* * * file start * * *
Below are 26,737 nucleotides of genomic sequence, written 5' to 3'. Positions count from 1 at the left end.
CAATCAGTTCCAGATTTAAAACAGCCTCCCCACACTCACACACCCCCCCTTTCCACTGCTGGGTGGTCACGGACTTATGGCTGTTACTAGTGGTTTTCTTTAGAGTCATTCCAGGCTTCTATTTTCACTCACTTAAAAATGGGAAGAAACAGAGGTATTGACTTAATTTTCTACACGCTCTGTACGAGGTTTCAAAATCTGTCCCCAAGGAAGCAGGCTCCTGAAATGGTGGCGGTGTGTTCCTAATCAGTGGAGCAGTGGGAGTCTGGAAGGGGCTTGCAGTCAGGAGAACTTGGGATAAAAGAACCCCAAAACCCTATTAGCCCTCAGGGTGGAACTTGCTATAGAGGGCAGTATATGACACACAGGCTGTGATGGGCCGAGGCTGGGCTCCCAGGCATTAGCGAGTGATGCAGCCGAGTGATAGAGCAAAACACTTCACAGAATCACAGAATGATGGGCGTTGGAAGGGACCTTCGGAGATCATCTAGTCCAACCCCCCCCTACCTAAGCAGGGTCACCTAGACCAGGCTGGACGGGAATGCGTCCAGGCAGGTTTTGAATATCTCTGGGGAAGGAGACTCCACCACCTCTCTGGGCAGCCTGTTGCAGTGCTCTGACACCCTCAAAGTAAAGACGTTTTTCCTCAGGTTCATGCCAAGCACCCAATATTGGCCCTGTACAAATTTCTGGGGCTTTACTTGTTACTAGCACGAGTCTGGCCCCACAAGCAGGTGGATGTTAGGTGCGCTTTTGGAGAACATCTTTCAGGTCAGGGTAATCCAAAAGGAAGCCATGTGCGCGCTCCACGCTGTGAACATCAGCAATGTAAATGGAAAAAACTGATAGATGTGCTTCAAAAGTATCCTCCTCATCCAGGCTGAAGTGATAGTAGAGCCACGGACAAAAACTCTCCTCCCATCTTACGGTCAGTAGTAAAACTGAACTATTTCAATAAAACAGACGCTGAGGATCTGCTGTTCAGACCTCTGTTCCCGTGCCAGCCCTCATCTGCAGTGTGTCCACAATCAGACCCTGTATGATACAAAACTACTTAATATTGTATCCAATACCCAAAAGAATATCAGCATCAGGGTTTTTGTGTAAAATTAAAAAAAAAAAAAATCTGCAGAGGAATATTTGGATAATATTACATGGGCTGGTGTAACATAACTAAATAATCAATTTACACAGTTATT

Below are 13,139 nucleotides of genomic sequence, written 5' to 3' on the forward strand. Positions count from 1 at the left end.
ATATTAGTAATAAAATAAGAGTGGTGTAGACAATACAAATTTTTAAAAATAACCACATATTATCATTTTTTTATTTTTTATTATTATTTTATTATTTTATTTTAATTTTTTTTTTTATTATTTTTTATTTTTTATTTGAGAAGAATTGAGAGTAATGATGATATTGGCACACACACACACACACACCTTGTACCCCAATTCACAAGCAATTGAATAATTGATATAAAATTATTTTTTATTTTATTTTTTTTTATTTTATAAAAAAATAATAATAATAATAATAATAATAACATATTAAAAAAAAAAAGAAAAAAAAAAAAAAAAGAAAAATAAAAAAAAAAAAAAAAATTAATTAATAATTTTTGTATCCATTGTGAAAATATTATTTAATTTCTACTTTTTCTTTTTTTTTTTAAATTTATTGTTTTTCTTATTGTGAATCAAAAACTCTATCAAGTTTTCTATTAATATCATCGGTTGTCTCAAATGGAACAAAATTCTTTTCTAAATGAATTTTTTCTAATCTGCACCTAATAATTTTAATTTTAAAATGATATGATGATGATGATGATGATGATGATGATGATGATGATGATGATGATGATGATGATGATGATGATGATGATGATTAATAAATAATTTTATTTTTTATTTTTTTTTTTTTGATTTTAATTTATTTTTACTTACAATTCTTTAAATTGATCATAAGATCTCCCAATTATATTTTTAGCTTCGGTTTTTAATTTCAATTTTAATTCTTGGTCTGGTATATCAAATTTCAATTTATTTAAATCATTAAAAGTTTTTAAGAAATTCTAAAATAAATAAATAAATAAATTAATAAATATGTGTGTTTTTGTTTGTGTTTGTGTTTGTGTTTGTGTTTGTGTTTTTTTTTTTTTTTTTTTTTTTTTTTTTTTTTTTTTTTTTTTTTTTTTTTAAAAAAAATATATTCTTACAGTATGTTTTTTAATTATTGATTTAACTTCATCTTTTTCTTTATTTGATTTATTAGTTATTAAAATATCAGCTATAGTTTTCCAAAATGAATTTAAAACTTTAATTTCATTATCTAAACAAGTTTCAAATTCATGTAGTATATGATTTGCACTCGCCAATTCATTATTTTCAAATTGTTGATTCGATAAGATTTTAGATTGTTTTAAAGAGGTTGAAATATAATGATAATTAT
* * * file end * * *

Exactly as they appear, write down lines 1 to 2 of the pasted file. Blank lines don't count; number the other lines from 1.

Below are 26,737 nucleotides of genomic sequence, written 5' to 3'. Positions count from 1 at the left end.
CAATCAGTTCCAGATTTAAAACAGCCTCCCCACACTCACACACCCCCCCTTTCCACTGCTGGGTGGTCACGGACTTATGGCTGTTACTAGTGGTTTTCTTTAGAGTCATTCCAGGCTTCTATTTTCACTCACTTAAAAATGGGAAGAAACAGAGGTATTGACTTAATTTTCTACACGCTCTGTACGAGGTTTCAAAATCTGTCCCCAAGGAAGCAGGCTCCTGAAATGGTGGCGGTGTGTTCCTAATCAGTGGAGCAGTGGGAGTCTGGAAGGGGCTTGCAGTCAGGAGAACTTGGGATAAAAGAACCCCAAAACCCTATTAGCCCTCAGGGTGGAACTTGCTATAGAGGGCAGTATATGACACACAGGCTGTGATGGGCCGAGGCTGGGCTCCCAGGCATTAGCGAGTGATGCAGCCGAGTGATAGAGCAAAACACTTCACAGAATCACAGAATGATGGGCGTTGGAAGGGACCTTCGGAGATCATCTAGTCCAACCCCCCCCTACCTAAGCAGGGTCACCTAGACCAGGCTGGACGGGAATGCGTCCAGGCAGGTTTTGAATATCTCTGGGGAAGGAGACTCCACCACCTCTCTGGGCAGCCTGTTGCAGTGCTCTGACACCCTCAAAGTAAAGACGTTTTTCCTCAGGTTCATGCCAAGCACCCAATATTGGCCCTGTACAAATTTCTGGGGCTTTACTTGTTACTAGCACGAGTCTGGCCCCACAAGCAGGTGGATGTTAGGTGCGCTTTTGGAGAACATCTTTCAGGTCAGGGTAATCCAAAAGGAAGCCATGTGCGCGCTCCACGCTGTGAACATCAGCAATGTAAATGGAAAAAACTGATAGATGTGCTTCAAAAGTATCCTCCTCATCCAGGCTGAAGTGATAGTAGAGCCACGGACAAAAACTCTCCTCCCATCTTACGGTCAGTAGTAAAACTGAACTATTTCAATAAAACAGACGCTGAGGATCTGCTGTTCAGACCTCTGTTCCCGTGCCAGCCCTCATCTGCAGTGTGTCCACAATCAGACCCTGTATGATACAAAACTACTTAATATTGTATCCAATACCCAAAAGAATATCAGCATCAGGGTTTTTGTGTAAAATTAAAAAAAAAAAAAATCTGCAGAGGAATATTTGGATAATATTACATGGGCTGGTGTAACATAACTAAATAATCAATTTACACAGTTATT